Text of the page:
All states have laws, referred to as statutes of limitations, which govern the length of time a plaintiff has to bring a lawsuit against another party that causes them harm. Under Florida law, most car accident victims have four years from their date of injury to file an injury claim. Family members who have lost a loved one in a Florida car accident and want to file a wrongful death lawsuit against the driver or another party responsible for the accident only have two years to take legal action.
Below we provide more information about Florida’s statute of limitations for car accident injury claims, why the deadline is important, exceptions to the four-year time clock, and reasons a Florida court might pause or toll the statute of limitations for a car accident victim.
Florida Statute of Limitations for Car Accident Injury Claims
The four-year statute of limitations timeline for a car accident injury claim begins from the date of the car accident. Those who want to bring a lawsuit because they suffered injuries must file the suit before the end of the four years. The car accident claim does not need to be resolved within four years. Although you have four years to take action against the driver or another party that caused your accident, it is best to consult with an attorney as soon as possible. Reasons you should not wait to take action include:
Avoid a Motion to Dismiss Your Case
If you wait too long to file a lawsuit after a Florida car accident, you risk the court dismissing your case. Regardless of how strong your case is against another driver or party, Florida courts must comply with the law. If you accidentally file the claim after the four-year deadline, you risk the other side filing a motion to dismiss your case. A court will likely grant that motion, which means you would lose the opportunity to recover losses related to your car accident and injuries.
More Time to Build a Strong Case
You need ample time to gather relevant evidence to support your Florida car accident claim. Waiting until the last minute to file a claim forces you and your attorney to rush to put together a case that gives you the best chances of recovering the maximum compensation for your injuries. Many facts of the accident come from the official police report, and medical records; however, building a strong negligence case requires deeper investigation.
Examples of evidence your lawyer might obtain to support your claim include:
- Eyewitness statements. Sometimes it takes a little time to track down an eyewitness to interview them even after they gave a statement to the police. Filing a suit early gives lawyers time to locate and speak to those who saw your car accident.
- Opinions from expert witnesses. Lawyers sometimes employ the help of various experts and specialists to build a strong case for their clients. In car accident claims, a lawyer might consult with accident reconstruction specialists and/or life care planners. Filing a suit quickly gives experts the time they need for analysis and providing an opinion.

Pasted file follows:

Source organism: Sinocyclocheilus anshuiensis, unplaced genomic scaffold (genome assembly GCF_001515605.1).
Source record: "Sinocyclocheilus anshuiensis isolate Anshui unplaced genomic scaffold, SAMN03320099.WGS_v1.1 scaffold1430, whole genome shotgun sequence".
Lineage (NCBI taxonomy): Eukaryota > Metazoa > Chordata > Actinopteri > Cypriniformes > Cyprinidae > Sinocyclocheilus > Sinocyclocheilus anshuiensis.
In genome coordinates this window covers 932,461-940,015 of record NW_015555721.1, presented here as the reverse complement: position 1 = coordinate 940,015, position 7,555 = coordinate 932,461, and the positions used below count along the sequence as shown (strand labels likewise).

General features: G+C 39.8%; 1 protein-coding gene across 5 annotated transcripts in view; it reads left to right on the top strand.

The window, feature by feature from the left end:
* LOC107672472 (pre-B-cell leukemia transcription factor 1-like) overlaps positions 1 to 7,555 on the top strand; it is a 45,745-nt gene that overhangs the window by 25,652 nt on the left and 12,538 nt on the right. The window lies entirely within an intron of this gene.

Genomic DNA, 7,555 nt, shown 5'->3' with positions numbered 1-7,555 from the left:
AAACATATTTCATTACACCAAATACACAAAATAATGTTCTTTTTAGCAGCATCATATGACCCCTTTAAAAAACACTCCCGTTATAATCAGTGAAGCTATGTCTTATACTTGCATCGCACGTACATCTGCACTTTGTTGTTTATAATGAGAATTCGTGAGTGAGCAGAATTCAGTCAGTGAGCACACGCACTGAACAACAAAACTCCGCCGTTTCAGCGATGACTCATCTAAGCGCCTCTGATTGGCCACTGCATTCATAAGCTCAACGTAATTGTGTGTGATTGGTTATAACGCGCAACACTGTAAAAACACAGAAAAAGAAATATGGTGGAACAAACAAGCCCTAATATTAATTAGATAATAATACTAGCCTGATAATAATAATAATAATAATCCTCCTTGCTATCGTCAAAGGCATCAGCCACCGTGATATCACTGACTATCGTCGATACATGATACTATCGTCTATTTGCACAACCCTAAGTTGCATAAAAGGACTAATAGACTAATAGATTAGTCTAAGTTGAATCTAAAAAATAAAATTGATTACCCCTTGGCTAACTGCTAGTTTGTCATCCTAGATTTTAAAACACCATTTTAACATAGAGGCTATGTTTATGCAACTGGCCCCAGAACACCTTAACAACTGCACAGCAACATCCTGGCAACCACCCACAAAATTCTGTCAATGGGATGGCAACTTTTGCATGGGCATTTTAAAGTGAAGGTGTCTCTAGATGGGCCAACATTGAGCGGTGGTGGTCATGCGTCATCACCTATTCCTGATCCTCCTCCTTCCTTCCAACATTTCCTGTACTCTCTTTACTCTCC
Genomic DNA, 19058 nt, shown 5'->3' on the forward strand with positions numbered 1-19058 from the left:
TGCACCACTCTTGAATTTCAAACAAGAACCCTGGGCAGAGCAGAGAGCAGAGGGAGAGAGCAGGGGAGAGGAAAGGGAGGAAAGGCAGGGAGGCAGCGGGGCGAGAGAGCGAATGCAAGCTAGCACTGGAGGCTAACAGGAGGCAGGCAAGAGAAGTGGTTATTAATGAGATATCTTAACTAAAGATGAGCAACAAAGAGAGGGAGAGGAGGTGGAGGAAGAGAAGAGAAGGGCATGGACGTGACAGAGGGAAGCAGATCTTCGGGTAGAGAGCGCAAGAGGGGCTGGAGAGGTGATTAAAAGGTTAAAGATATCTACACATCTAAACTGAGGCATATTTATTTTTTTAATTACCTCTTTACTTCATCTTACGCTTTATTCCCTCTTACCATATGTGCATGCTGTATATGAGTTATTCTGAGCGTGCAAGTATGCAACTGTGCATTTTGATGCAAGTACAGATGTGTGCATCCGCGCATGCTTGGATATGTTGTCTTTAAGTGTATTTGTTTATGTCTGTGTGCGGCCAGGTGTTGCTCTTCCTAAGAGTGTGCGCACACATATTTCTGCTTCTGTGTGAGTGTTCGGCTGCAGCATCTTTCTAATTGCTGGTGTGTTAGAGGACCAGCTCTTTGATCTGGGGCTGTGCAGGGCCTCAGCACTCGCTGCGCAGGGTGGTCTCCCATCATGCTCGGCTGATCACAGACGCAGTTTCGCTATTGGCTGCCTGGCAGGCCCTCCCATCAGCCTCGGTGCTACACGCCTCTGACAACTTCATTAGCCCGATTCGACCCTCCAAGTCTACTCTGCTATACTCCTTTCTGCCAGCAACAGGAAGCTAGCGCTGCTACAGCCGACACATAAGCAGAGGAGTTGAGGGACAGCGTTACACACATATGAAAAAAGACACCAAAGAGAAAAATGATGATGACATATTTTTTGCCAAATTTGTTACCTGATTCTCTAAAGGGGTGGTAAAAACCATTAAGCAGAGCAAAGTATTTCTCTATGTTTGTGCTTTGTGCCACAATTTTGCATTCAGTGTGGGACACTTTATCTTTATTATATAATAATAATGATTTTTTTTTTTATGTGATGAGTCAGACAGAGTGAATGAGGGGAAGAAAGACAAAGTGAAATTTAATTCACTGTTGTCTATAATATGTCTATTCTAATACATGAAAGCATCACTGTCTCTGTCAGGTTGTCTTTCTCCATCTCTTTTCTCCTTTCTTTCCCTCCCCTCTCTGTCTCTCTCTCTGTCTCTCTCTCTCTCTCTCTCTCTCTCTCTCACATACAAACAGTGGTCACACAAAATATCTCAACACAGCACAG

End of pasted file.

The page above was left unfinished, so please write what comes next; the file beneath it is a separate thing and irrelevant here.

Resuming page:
- Cell phone records. Car accidents sometimes occur because the defendant was texting or talking and driving without a hands-free device. Lawyers can request cell phone records to find out whether a driver’s illegal use of a cell phone led to an accident.
- Driving history. Researching a defendant’s driving history can establish dangerous patterns of driving behaviors that could support a car accident victim’s claim.
- Criminal history. A defendant’s criminal history can reveal facts about drug and alcohol use and other behaviors that could benefit a plaintiff’s case.
- Video surveillance tapes. Some Florida cities have traffic cameras. Video footage can provide valuable evidence to support a claim. Additionally, businesses in proximity to the accident site might have video surveillance footage that caught the car accident on tape. Searching for this additional footage takes time, making it important to take action early after a Florida car accident.
Another important reason to take immediate action after a Florida car accident claim is that the quality and availability of evidence for your claim diminishes over time. Having ample and useful evidence gives clients the best chance of prevailing in their car accident claim. Most videos and documents are digital, so you do not risk paper documents getting ruined if you wait too long to bring a lawsuit. However, waiting too long to take action means more time for digital documents to disappear, get saved over, or get corrupted, leaving you less proof for your car accident claim.
Prevailing in a car accident claim sometimes requires lawyers to reach out to eyewitnesses and depose them. As time goes on, people’s recollection of events gets foggy and distorted; some completely forget the details of what they saw the day your accident happened. The sooner you have witness statements to support your claim, the more reliable those statements are. Weak witness statements can sometimes harm a car accident case more than help. Additionally, witnesses die or move to a different state, making it exceptionally difficult or impossible to get the evidence you need for your Florida car accident case.
Exceptions to Florida’s Four-Year Statute of Limitations
The vast majority of Florida car accident claims, and claims in other states, involve another motorist and fall under the state’s four-year statute of limitations. However, not all defendants in car accident injury claims are motorists. Different defendants and different situations sometimes provide exceptions to Florida’s statute of limitations for car accident injury claims. The most common exceptions to Florida’s four-year statute of limitations include:
Filing an Injury Claim Against a Government Entity in Florida